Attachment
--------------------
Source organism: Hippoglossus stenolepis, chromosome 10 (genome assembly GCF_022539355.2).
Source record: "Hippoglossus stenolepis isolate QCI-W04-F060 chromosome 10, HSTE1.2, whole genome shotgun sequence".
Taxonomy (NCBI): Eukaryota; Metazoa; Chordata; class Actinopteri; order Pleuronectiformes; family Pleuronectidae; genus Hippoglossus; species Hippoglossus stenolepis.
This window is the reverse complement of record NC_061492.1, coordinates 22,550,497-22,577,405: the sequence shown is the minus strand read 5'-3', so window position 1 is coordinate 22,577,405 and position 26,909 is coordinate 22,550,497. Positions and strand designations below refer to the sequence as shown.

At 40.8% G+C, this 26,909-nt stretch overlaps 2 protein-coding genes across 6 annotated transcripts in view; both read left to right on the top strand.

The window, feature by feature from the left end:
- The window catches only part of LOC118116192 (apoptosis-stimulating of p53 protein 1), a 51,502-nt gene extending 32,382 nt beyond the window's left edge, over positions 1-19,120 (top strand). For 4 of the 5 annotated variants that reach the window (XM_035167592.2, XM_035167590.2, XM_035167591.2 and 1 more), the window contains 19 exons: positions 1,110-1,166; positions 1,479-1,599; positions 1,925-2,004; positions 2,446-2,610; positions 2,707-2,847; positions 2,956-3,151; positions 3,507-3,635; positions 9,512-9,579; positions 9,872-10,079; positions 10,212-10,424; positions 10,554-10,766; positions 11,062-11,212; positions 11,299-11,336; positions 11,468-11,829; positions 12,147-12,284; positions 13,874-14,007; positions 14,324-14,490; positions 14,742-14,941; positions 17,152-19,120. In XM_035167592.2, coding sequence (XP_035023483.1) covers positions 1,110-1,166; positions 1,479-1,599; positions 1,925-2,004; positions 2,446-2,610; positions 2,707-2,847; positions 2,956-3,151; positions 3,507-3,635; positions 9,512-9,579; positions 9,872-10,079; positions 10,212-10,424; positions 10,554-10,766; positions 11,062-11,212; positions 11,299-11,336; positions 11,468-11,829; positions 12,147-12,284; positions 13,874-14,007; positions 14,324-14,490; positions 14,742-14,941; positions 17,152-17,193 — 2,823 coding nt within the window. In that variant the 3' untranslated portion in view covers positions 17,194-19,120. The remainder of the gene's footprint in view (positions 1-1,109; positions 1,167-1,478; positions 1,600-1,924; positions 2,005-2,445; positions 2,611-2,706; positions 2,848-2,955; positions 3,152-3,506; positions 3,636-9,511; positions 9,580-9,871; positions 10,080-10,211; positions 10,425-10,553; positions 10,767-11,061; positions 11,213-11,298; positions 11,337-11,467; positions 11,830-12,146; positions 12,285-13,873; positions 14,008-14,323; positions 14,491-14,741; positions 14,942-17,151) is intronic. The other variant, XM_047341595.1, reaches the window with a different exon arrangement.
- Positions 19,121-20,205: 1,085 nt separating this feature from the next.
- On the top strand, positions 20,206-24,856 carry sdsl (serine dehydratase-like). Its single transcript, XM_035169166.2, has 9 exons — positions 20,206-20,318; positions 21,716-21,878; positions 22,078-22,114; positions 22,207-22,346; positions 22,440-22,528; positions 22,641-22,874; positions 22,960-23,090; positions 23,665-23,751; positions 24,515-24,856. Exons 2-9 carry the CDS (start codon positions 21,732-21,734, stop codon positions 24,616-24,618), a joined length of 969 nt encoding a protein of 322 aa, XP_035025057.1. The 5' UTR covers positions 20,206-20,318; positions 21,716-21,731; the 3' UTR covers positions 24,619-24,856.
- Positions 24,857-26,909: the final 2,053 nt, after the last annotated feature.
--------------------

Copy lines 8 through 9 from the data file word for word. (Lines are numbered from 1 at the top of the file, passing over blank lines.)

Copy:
- Positions 19,121-20,205: 1,085 nt separating this feature from the next.
- On the top strand, positions 20,206-24,856 carry sdsl (serine dehydratase-like). Its single transcript, XM_035169166.2, has 9 exons — positions 20,206-20,318; positions 21,716-21,878; positions 22,078-22,114; positions 22,207-22,346; positions 22,440-22,528; positions 22,641-22,874; positions 22,960-23,090; positions 23,665-23,751; positions 24,515-24,856. Exons 2-9 carry the CDS (start codon positions 21,732-21,734, stop codon positions 24,616-24,618), a joined length of 969 nt encoding a protein of 322 aa, XP_035025057.1. The 5' UTR covers positions 20,206-20,318; positions 21,716-21,731; the 3' UTR covers positions 24,619-24,856.